My January Reads

Some of you may remember that my New Year’s resolution was to read one book every week. So far I’m right on track! At times this has been a challenge, but I think that in the midst of everything that’s happening on the news right now a little escapism was just what I needed.

These are the first four books I read this year, including bite-sized book reviews for anyone who might be looking for a recommendation.

bookiconwildWild, Cheryl Strayed

Genre. Memoir / Travel
Synopsis. At 26 years old, Cheryl finds herself completely alone in the world in the wake of her mother’s death. After walking a path of utter self-destruction that has destroyed her marriage and nearly killed her, she switches gears and embarks upon a 1,000 mile hike — with no previous hiking experience.
Read if. You love real-life redemption stories, masterfully told. Strayed’s writing is beautifully poetic and honest.

bookiconutut

Under the Udala Trees, Chinelo Okparanta

Genre. Fiction / Historical
Synopsis. Despite being set in 1968, in war-torn (present day) Nigeria, this novel feels very timely in today’s sociopolitical climate. Okparanta’s writing reads like an elegant fable you haven’t heard before. It follows a young girl — displaced by the Biafran civil war — named Ijeoma, her first schoolgirl love (another lost girl named Amina), and her life thereafter.
Read if. You like love stories, war stories, and you need a good cry.

bookiconhedgehog

The Elegance of the Hedgehog, Muriel Barbery

Genre. Fiction
Synopsis. The dual protagonists of this novel are a 54-year-old apartment concierge named Renée and a 12-year-old spitfire named Paloma. Both are intellectual savants who reflect on their daily lives with satirical candor in a (sometimes obnoxious) tone of philosophical rumination.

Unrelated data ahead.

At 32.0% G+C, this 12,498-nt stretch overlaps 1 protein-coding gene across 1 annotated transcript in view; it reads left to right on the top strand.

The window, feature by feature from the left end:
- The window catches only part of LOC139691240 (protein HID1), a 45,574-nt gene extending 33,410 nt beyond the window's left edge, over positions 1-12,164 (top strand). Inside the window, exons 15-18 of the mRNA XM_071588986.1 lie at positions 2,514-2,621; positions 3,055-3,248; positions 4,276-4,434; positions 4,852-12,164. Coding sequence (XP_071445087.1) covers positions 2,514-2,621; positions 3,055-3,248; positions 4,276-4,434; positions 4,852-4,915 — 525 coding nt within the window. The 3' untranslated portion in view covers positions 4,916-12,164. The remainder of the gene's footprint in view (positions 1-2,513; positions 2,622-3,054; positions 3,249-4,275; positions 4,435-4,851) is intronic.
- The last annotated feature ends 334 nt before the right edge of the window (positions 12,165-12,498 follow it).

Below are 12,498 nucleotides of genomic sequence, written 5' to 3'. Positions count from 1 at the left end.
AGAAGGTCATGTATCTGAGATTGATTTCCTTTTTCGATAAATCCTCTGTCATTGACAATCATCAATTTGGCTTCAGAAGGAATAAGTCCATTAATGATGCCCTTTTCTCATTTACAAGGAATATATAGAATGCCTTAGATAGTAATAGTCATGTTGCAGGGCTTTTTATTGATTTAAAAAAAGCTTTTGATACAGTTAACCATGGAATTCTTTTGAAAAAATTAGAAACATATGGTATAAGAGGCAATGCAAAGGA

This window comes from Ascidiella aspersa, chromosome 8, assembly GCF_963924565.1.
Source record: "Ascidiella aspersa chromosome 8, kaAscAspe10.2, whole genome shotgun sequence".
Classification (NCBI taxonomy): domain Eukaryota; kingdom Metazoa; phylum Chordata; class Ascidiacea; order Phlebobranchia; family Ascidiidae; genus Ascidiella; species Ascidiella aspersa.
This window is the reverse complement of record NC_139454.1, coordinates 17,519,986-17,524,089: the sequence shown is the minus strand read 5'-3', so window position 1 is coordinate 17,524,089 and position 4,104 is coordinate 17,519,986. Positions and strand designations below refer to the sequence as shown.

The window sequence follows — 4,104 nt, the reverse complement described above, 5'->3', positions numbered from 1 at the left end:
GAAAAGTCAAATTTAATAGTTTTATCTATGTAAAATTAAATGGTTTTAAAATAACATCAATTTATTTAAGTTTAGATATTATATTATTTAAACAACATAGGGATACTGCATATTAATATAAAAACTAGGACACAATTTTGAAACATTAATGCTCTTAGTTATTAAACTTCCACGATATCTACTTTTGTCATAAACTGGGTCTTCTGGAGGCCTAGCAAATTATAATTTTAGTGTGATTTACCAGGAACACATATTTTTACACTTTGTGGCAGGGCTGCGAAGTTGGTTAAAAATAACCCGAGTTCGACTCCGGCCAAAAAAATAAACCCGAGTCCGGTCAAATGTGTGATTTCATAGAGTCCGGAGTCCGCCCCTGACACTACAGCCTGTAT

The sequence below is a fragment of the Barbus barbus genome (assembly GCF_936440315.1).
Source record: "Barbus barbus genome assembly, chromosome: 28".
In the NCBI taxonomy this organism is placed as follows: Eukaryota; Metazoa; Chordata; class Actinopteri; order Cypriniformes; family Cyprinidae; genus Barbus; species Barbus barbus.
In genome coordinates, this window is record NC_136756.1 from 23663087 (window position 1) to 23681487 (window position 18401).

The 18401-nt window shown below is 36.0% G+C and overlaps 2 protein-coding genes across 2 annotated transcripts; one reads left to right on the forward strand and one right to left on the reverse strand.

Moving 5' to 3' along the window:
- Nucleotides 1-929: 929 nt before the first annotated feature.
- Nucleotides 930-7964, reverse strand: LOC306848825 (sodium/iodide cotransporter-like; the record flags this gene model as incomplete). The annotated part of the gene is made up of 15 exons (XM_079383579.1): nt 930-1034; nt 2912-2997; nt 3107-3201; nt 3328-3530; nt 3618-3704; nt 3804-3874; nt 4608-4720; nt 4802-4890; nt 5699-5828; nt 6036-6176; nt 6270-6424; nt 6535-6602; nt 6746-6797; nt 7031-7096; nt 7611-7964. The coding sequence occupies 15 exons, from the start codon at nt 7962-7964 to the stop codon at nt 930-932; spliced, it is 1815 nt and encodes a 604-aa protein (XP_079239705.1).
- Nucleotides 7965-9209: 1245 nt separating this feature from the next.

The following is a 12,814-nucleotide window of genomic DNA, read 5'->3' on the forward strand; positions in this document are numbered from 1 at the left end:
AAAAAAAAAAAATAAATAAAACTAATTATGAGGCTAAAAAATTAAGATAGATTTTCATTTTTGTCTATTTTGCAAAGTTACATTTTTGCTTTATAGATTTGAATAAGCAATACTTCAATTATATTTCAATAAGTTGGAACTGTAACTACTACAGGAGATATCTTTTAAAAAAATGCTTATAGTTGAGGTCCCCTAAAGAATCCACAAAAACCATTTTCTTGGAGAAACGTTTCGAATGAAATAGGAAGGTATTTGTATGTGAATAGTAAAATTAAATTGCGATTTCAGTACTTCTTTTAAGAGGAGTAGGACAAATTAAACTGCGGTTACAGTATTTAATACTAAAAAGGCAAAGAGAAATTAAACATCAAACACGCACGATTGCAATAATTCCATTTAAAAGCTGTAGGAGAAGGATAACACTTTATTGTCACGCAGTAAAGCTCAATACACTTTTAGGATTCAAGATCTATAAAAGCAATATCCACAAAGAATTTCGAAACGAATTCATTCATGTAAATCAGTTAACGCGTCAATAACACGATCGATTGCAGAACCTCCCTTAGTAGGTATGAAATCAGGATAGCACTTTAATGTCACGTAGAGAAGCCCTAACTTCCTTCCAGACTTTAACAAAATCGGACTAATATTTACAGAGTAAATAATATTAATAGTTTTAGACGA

Read if. You like books that make you feel smarter for having read them and surprise you by making you feel things.

bookicontfs

The Final Solution, Michael Chabon

Genre. Fiction / Mystery
Synopsis. In World War II era England, an octogenarian detective comes out of retirement to solve one final mystery: a mute German refugee boy has lost his beloved pet parrot.
Read if. You enjoy stories where the writing style itself is as much of a treat as the content. Also read if you don’t have much free time — this is a short novella!

 

Click to see what I’m currently reading and what I’ve already read.

 

Posted by

Midwest writer hailing from the Mitten State. Not nearly as clever as I pretend to be.

3 thoughts on “My January Reads

    1. I’ve always been that way too! That’s why this challenge has been good for me so far. Sometimes it forces me to pick up the book when I’m “not in the mood” or think I don’t have the time. Other times it makes me slow down and consider what I’m reading more carefully.

      Liked by 1 person

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